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     Shichirigahama offers an excellent view of Mt. Fuji and the Hakone and Izu mountain ranges. The beach is popular all year around among those who enjoy windsurfing and yachting but is not suitable for swimming owing to the rough and rocky seabed.
     At low tide, the exposed bottom gives the appearance of tatami mats (畳) laid out side by side and end to end. Since the middle of the Showa period (1926-1989), the surrounding area has been developed and now has such facilities as a municipal sewage disposal plant, an elementary school, and a senior high school, all helping to cope with a rapidly increasing population.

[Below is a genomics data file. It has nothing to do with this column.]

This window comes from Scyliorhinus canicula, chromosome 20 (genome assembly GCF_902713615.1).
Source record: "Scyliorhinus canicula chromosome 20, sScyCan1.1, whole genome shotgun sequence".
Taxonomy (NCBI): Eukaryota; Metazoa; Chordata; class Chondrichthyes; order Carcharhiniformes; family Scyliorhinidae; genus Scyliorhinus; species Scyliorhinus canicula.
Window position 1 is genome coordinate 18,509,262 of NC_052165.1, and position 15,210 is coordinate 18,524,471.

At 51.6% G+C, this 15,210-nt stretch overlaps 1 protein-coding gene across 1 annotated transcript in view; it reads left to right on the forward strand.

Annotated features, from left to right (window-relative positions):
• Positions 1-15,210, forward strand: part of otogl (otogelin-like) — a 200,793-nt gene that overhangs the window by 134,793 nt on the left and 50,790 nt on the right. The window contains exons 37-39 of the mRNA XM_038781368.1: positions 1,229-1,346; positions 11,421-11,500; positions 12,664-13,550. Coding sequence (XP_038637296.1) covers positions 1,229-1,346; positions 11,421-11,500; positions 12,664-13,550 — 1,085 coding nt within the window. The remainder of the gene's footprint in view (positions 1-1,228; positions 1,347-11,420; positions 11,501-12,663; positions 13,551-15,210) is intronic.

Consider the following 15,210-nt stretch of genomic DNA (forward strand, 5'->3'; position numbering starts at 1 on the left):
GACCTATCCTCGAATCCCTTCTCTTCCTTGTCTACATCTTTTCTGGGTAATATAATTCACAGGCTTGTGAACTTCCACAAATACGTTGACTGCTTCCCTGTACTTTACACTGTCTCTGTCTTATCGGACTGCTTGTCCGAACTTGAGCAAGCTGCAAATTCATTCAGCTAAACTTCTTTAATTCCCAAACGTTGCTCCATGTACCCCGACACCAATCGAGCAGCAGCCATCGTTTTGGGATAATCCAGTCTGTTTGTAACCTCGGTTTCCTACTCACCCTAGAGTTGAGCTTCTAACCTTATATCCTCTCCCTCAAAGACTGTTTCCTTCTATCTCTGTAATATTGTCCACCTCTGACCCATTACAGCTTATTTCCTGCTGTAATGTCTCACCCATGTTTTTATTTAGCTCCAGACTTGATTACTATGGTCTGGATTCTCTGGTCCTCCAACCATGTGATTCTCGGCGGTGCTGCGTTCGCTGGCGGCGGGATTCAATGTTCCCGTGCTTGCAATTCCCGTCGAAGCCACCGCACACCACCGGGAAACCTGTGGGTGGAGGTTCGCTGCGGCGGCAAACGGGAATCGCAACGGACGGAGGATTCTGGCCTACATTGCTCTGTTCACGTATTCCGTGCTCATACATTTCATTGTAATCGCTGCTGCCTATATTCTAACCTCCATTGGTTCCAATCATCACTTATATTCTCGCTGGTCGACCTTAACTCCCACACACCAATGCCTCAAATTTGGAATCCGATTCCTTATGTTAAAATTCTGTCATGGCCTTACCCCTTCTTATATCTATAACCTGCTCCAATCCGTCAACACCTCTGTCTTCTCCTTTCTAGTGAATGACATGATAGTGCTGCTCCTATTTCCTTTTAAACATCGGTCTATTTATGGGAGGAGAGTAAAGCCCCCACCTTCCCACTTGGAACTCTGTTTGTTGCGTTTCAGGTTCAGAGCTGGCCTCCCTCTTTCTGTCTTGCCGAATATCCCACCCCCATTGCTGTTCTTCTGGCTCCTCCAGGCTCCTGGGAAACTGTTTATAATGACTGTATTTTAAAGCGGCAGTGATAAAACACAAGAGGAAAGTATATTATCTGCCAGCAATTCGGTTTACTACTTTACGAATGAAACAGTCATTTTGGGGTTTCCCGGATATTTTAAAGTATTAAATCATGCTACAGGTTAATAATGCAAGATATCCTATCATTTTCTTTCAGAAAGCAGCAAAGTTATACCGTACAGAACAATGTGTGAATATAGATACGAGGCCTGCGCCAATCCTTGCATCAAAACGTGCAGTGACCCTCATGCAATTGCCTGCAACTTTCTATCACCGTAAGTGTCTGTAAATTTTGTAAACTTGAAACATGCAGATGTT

Nissaka Slope(日坂)

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Location:   Midway from Kamakura Koko Mae Station (鎌倉高校前) on the Enoden Line to Kamakura Koko itself is a steep slope called Nissaka.
Story:   The forces of Nitta Yoshisada advanced up this slope when they attacked Kamakura--hence the name Nittasaka (新田坂), which in time was corrupted to Nissaka.
     Another theory, however, says that since the slope faces south and receives much sunshine, it was named Nissaka, "sunny slope." Also in this area, but behind Kamakura Koko Mae Station is a graveyard that contains tombstones dedicated to those who died in the nearby sea.

Kanearaizawa (金洗沢)